New UGA Technology Makes Textiles Permanently Germ-Free

A University of Georgia (UGA) researcher has invented a new technology that can inexpensively render medical linens and clothing, face masks, paper towelsand yes, even diapers, intimate apparel and athletic wear, including smelly sockspermanently germ-free.

Inventor Jason Locklin is surrounded by his project team; (left) Vikram Dhende, graduate student, and (right) Ian Hardin, a professor in the College of Family and Consumer Sciences.

A University of Georgia (UGA) researcher has invented a new technology that can inexpensively render medical linens and clothing, face masks, paper towelsand yes, even diapers, intimate apparel and athletic wear, including smelly sockspermanently germ-free.

The simple and inexpensive antimicrobial technology works on natural and synthetic materials. The technology can be applied during the manufacturing process or at home, and it doesnt come out in the wash. Unlike other antimicrobial technologies, repeated applications are unnecessary to maintain effectiveness.

"The spread of pathogens on textiles and plastics is a growing concern, especially in healthcare facilities and hotels, which are ideal environments for the proliferation and spread of very harmful microorganisms, but also in the home," saya Jason Locklin, the inventor, who is an assistant professor of chemistry in the Franklin College of Arts and Sciences and on the Faculty of Engineering.

The antimicrobial treatment invented by Locklin, which is available for licensing from the University of Georgia Research Foundation, Inc., effectively kills a wide spectrum of bacteria, yeasts and molds that can cause disease, break down fabrics, create stains and produce odors.

According to the Centers for Disease Control and Prevention, approximately one of every 20 hospitalized patients will contract a healthcare-associated infection. Lab coats, scrub suits, uniforms, gowns, gloves and linens are known to harbor the microbes that cause patient infections.

Consumers concern about harmful microbes has spurred the market for clothing, undergarments, footwear and home textiles with antimicrobial products. But to be practical, both commercial and consumer anti-microbial products must be inexpensive and lasting.

"Similar technologies are limited by cost of materials, use of noxious chemicals in the application or loss of effectiveness after a few washings," says Gennaro Gama, UGARF senior technology manager. "Locklins technology uses ingeniously simple, inexpensive and scalable chemistry."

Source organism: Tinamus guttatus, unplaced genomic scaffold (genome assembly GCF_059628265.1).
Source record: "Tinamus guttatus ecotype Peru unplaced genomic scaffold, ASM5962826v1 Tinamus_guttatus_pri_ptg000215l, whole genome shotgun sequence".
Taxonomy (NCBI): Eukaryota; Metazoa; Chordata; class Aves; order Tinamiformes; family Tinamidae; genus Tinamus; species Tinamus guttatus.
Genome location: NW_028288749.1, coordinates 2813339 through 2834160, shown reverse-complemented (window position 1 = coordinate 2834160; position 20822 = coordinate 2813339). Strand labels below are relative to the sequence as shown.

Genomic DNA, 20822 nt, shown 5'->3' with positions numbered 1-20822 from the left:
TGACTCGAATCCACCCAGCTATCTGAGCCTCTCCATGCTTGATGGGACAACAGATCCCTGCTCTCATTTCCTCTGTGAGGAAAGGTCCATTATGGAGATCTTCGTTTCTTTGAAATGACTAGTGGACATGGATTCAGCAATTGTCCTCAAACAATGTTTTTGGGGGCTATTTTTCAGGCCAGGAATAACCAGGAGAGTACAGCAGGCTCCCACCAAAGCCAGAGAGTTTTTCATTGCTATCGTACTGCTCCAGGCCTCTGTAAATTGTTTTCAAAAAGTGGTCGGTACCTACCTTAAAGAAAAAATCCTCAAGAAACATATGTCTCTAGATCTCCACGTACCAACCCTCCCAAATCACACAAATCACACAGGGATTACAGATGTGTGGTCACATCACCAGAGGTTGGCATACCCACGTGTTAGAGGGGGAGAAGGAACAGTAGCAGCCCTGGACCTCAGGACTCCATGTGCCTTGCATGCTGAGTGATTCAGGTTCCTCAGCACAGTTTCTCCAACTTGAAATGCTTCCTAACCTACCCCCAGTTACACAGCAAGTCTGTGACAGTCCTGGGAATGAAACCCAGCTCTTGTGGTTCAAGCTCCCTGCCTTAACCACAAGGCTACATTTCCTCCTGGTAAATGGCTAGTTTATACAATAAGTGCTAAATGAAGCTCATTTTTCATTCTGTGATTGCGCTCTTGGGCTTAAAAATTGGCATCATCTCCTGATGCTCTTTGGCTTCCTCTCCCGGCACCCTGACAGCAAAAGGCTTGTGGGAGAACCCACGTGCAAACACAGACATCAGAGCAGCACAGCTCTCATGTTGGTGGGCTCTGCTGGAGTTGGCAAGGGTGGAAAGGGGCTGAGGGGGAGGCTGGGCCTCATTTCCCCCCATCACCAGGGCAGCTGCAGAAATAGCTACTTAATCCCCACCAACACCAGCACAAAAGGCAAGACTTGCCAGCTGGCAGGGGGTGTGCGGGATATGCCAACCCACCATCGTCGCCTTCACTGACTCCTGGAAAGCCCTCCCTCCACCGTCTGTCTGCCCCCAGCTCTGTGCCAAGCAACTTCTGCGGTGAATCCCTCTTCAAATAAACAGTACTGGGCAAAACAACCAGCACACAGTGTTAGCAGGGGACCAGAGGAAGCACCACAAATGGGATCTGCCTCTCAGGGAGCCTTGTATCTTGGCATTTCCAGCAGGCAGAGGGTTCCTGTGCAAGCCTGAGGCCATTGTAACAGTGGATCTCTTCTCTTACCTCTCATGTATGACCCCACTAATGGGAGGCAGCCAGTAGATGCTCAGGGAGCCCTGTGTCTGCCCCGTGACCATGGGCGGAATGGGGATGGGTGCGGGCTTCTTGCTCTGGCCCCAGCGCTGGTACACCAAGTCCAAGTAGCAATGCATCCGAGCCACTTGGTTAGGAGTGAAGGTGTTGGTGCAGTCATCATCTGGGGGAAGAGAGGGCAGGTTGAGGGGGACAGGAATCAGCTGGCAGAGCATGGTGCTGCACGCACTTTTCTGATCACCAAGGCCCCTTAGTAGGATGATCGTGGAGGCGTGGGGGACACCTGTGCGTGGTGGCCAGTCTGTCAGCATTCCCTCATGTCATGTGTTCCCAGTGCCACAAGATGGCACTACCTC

Gama said the technology is simple to apply in the manufacturing of fibers, fabrics, filters and plastics. It also can bestow antimicrobial properties on finished products, such as athletic wear and shoes, and textiles for the bedroom, bathroom and kitchen.

"The advantage of UGARFs technology over competing methods," says Gama, "is that the permanent antimicrobial can be applied to a product at any point of the manufacture-sale-use continuum. In contrast, competing technologies require blending of the antimicrobial in the manufacturing process."

"In addition," says Gama, "If for some reason the antimicrobial layer is removed from an articlethrough abrasion, for exampleit can be reapplied by simple spraying."

Other markets for the antimicrobial technology include military apparel and gear, food packaging, plastic furniture, pool toys, medical and dental instrumentation, bandages and plastic items.

Locklin said the antimicrobial was tested against many of the pathogens common in healthcare settings, including staph, strep, E. coli, Pseudomonas and Acetinobacter. After just a single application, no bacterial growth was observed on the textile samples added to the cultureeven after 24 hours at 37 degrees Celsius.

Moreover, in testing, the treatment remained fully active after multiple hot water laundry cycles, demonstrating the antibacterial does not leach out from the textiles even under harsh conditions. "Leaching could hinder the applicability of this technology in certain industrial segments, such as food packaging, toys, IV bags and tubing, for example," says Gama.

Thin films of the new technology also can be used to change other surface properties of both cellulose- and polymer-based materials. "It can change a materials optical propertiescolor, reflectance, absorbance and iridescenceand make it repel liquids, all without changing other properties of the material," adds Gama.

A paper on the new technology was published by Locklin and colleagues online June 21 in ACS Applied Materials & Interfaces, a peer-reviewed journal of the American Chemical Society.

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